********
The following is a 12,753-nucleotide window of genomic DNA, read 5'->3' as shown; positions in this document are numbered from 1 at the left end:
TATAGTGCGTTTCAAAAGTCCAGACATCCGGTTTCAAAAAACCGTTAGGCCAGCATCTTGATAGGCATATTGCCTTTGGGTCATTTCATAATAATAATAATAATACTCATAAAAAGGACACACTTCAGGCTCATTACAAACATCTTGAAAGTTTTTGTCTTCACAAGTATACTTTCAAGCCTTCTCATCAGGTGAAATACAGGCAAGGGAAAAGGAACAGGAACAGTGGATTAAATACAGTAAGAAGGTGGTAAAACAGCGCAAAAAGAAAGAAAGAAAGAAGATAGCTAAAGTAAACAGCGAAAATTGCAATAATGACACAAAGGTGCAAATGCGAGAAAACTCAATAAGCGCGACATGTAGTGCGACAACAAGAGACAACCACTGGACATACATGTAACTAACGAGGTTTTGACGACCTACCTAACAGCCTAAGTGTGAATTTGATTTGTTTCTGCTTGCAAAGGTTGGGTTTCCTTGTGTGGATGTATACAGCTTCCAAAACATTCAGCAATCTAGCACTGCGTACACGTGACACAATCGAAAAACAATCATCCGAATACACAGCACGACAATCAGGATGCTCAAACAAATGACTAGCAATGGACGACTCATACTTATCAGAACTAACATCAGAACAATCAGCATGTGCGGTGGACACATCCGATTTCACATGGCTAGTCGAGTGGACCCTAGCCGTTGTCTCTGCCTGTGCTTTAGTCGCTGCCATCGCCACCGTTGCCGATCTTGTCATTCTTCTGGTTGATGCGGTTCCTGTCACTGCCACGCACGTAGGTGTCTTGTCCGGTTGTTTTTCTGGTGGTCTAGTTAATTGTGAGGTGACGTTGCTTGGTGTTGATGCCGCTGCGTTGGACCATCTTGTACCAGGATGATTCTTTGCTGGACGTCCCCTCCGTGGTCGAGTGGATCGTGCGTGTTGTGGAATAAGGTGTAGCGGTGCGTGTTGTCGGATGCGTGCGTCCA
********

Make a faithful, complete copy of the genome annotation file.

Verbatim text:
The following is a 12,753-nucleotide window of genomic DNA, read 5'->3' as shown; positions in this document are numbered from 1 at the left end:
TATAGTGCGTTTCAAAAGTCCAGACATCCGGTTTCAAAAAACCGTTAGGCCAGCATCTTGATAGGCATATTGCCTTTGGGTCATTTCATAATAATAATAATAATACTCATAAAAAGGACACACTTCAGGCTCATTACAAACATCTTGAAAGTTTTTGTCTTCACAAGTATACTTTCAAGCCTTCTCATCAGGTGAAATACAGGCAAGGGAAAAGGAACAGGAACAGTGGATTAAATACAGTAAGAAGGTGGTAAAACAGCGCAAAAAGAAAGAAAGAAAGAAGATAGCTAAAGTAAACAGCGAAAATTGCAATAATGACACAAAGGTGCAAATGCGAGAAAACTCAATAAGCGCGACATGTAGTGCGACAACAAGAGACAACCACTGGACATACATGTAACTAACGAGGTTTTGACGACCTACCTAACAGCCTAAGTGTGAATTTGATTTGTTTCTGCTTGCAAAGGTTGGGTTTCCTTGTGTGGATGTATACAGCTTCCAAAACATTCAGCAATCTAGCACTGCGTACACGTGACACAATCGAAAAACAATCATCCGAATACACAGCACGACAATCAGGATGCTCAAACAAATGACTAGCAATGGACGACTCATACTTATCAGAACTAACATCAGAACAATCAGCATGTGCGGTGGACACATCCGATTTCACATGGCTAGTCGAGTGGACCCTAGCCGTTGTCTCTGCCTGTGCTTTAGTCGCTGCCATCGCCACCGTTGCCGATCTTGTCATTCTTCTGGTTGATGCGGTTCCTGTCACTGCCACGCACGTAGGTGTCTTGTCCGGTTGTTTTTCTGGTGGTCTAGTTAATTGTGAGGTGACGTTGCTTGGTGTTGATGCCGCTGCGTTGGACCATCTTGTACCAGGATGATTCTTTGCTGGACGTCCCCTCCGTGGTCGAGTGGATCGTGCGTGTTGTGGAATAAGGTGTAGCGGTGCGTGTTGTCGGATGCGTGCGTCCA